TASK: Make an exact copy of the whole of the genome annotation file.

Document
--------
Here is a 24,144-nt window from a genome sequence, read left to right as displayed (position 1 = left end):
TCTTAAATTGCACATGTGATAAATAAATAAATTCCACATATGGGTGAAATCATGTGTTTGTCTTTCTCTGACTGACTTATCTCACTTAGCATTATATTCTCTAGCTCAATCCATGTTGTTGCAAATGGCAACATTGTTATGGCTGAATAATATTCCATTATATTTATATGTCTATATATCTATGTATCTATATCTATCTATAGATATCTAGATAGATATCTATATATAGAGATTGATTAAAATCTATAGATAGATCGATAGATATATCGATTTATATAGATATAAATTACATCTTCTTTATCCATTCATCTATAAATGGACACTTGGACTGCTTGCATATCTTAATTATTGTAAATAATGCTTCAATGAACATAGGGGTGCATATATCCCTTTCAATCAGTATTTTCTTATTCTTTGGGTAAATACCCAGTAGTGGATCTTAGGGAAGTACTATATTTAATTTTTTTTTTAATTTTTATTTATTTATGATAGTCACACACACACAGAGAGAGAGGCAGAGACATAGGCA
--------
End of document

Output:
Here is a 24,144-nt window from a genome sequence, read left to right as displayed (position 1 = left end):
TCTTAAATTGCACATGTGATAAATAAATAAATTCCACATATGGGTGAAATCATGTGTTTGTCTTTCTCTGACTGACTTATCTCACTTAGCATTATATTCTCTAGCTCAATCCATGTTGTTGCAAATGGCAACATTGTTATGGCTGAATAATATTCCATTATATTTATATGTCTATATATCTATGTATCTATATCTATCTATAGATATCTAGATAGATATCTATATATAGAGATTGATTAAAATCTATAGATAGATCGATAGATATATCGATTTATATAGATATAAATTACATCTTCTTTATCCATTCATCTATAAATGGACACTTGGACTGCTTGCATATCTTAATTATTGTAAATAATGCTTCAATGAACATAGGGGTGCATATATCCCTTTCAATCAGTATTTTCTTATTCTTTGGGTAAATACCCAGTAGTGGATCTTAGGGAAGTACTATATTTAATTTTTTTTTTAATTTTTATTTATTTATGATAGTCACACACACACAGAGAGAGAGGCAGAGACATAGGCA